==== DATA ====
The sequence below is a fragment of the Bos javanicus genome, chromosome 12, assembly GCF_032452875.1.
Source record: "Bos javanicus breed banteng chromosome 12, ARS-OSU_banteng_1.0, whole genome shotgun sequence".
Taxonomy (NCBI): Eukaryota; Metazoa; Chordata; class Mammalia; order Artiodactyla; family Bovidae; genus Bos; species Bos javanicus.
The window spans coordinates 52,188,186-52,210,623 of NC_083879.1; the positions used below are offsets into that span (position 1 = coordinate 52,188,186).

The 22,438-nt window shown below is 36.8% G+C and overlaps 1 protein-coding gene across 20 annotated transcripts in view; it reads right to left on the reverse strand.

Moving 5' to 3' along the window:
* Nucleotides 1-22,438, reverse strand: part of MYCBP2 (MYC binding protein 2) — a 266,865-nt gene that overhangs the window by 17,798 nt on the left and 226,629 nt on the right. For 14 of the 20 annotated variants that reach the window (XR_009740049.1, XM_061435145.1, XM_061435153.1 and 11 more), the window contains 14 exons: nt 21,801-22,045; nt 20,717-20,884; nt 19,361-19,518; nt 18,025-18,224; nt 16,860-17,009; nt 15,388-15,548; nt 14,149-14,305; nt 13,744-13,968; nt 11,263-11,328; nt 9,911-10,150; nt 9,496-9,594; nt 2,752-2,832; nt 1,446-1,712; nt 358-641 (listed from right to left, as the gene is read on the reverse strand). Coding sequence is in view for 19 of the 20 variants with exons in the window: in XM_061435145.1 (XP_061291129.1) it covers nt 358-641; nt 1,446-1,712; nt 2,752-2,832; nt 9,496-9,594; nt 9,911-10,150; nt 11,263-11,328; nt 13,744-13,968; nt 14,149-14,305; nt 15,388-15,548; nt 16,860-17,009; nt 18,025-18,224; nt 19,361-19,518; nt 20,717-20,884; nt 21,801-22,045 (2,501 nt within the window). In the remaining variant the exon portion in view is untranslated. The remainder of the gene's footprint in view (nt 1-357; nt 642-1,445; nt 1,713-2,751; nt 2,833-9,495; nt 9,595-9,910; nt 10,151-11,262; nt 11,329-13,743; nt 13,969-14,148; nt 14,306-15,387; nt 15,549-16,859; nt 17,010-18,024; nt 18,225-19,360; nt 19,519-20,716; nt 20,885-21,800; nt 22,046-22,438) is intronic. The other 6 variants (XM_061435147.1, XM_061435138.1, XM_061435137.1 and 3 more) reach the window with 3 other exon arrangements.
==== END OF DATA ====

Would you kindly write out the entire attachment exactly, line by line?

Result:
The sequence below is a fragment of the Bos javanicus genome, chromosome 12, assembly GCF_032452875.1.
Source record: "Bos javanicus breed banteng chromosome 12, ARS-OSU_banteng_1.0, whole genome shotgun sequence".
Taxonomy (NCBI): Eukaryota; Metazoa; Chordata; class Mammalia; order Artiodactyla; family Bovidae; genus Bos; species Bos javanicus.
The window spans coordinates 52,188,186-52,210,623 of NC_083879.1; the positions used below are offsets into that span (position 1 = coordinate 52,188,186).

The 22,438-nt window shown below is 36.8% G+C and overlaps 1 protein-coding gene across 20 annotated transcripts in view; it reads right to left on the reverse strand.

Moving 5' to 3' along the window:
* Nucleotides 1-22,438, reverse strand: part of MYCBP2 (MYC binding protein 2) — a 266,865-nt gene that overhangs the window by 17,798 nt on the left and 226,629 nt on the right. For 14 of the 20 annotated variants that reach the window (XR_009740049.1, XM_061435145.1, XM_061435153.1 and 11 more), the window contains 14 exons: nt 21,801-22,045; nt 20,717-20,884; nt 19,361-19,518; nt 18,025-18,224; nt 16,860-17,009; nt 15,388-15,548; nt 14,149-14,305; nt 13,744-13,968; nt 11,263-11,328; nt 9,911-10,150; nt 9,496-9,594; nt 2,752-2,832; nt 1,446-1,712; nt 358-641 (listed from right to left, as the gene is read on the reverse strand). Coding sequence is in view for 19 of the 20 variants with exons in the window: in XM_061435145.1 (XP_061291129.1) it covers nt 358-641; nt 1,446-1,712; nt 2,752-2,832; nt 9,496-9,594; nt 9,911-10,150; nt 11,263-11,328; nt 13,744-13,968; nt 14,149-14,305; nt 15,388-15,548; nt 16,860-17,009; nt 18,025-18,224; nt 19,361-19,518; nt 20,717-20,884; nt 21,801-22,045 (2,501 nt within the window). In the remaining variant the exon portion in view is untranslated. The remainder of the gene's footprint in view (nt 1-357; nt 642-1,445; nt 1,713-2,751; nt 2,833-9,495; nt 9,595-9,910; nt 10,151-11,262; nt 11,329-13,743; nt 13,969-14,148; nt 14,306-15,387; nt 15,549-16,859; nt 17,010-18,024; nt 18,225-19,360; nt 19,519-20,716; nt 20,885-21,800; nt 22,046-22,438) is intronic. The other 6 variants (XM_061435147.1, XM_061435138.1, XM_061435137.1 and 3 more) reach the window with 3 other exon arrangements.